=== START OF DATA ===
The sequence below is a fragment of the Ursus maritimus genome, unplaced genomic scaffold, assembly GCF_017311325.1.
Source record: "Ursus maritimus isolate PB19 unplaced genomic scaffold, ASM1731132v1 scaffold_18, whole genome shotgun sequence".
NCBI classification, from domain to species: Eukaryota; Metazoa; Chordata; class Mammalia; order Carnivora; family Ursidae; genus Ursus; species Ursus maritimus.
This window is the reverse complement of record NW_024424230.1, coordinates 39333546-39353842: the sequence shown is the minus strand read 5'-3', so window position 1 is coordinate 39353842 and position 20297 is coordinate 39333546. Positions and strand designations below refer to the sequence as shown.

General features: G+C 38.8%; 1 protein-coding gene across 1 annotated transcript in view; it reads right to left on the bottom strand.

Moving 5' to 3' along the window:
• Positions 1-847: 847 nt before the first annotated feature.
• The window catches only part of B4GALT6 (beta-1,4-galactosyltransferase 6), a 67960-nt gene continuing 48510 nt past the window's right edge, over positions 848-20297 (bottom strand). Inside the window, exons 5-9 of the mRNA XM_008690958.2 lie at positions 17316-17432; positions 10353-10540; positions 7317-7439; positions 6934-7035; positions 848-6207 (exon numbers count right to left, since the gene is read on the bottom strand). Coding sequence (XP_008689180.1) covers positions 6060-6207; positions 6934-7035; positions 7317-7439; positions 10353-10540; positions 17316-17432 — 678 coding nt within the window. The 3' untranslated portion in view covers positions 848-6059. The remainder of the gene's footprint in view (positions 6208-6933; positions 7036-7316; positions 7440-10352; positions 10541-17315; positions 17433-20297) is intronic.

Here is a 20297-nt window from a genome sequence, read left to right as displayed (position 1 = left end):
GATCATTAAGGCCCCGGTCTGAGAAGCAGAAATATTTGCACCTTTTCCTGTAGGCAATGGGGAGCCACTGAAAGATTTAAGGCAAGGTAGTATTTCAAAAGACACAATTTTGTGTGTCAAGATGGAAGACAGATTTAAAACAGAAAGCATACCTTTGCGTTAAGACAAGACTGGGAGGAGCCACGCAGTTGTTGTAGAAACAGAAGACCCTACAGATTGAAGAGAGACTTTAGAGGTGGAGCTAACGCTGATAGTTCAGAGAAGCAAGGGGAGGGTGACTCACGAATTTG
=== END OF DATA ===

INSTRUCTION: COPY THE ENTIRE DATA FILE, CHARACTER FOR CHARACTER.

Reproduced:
The sequence below is a fragment of the Ursus maritimus genome, unplaced genomic scaffold, assembly GCF_017311325.1.
Source record: "Ursus maritimus isolate PB19 unplaced genomic scaffold, ASM1731132v1 scaffold_18, whole genome shotgun sequence".
NCBI classification, from domain to species: Eukaryota; Metazoa; Chordata; class Mammalia; order Carnivora; family Ursidae; genus Ursus; species Ursus maritimus.
This window is the reverse complement of record NW_024424230.1, coordinates 39333546-39353842: the sequence shown is the minus strand read 5'-3', so window position 1 is coordinate 39353842 and position 20297 is coordinate 39333546. Positions and strand designations below refer to the sequence as shown.

General features: G+C 38.8%; 1 protein-coding gene across 1 annotated transcript in view; it reads right to left on the bottom strand.

Moving 5' to 3' along the window:
• Positions 1-847: 847 nt before the first annotated feature.
• The window catches only part of B4GALT6 (beta-1,4-galactosyltransferase 6), a 67960-nt gene continuing 48510 nt past the window's right edge, over positions 848-20297 (bottom strand). Inside the window, exons 5-9 of the mRNA XM_008690958.2 lie at positions 17316-17432; positions 10353-10540; positions 7317-7439; positions 6934-7035; positions 848-6207 (exon numbers count right to left, since the gene is read on the bottom strand). Coding sequence (XP_008689180.1) covers positions 6060-6207; positions 6934-7035; positions 7317-7439; positions 10353-10540; positions 17316-17432 — 678 coding nt within the window. The 3' untranslated portion in view covers positions 848-6059. The remainder of the gene's footprint in view (positions 6208-6933; positions 7036-7316; positions 7440-10352; positions 10541-17315; positions 17433-20297) is intronic.

Here is a 20297-nt window from a genome sequence, read left to right as displayed (position 1 = left end):
GATCATTAAGGCCCCGGTCTGAGAAGCAGAAATATTTGCACCTTTTCCTGTAGGCAATGGGGAGCCACTGAAAGATTTAAGGCAAGGTAGTATTTCAAAAGACACAATTTTGTGTGTCAAGATGGAAGACAGATTTAAAACAGAAAGCATACCTTTGCGTTAAGACAAGACTGGGAGGAGCCACGCAGTTGTTGTAGAAACAGAAGACCCTACAGATTGAAGAGAGACTTTAGAGGTGGAGCTAACGCTGATAGTTCAGAGAAGCAAGGGGAGGGTGACTCACGAATTTG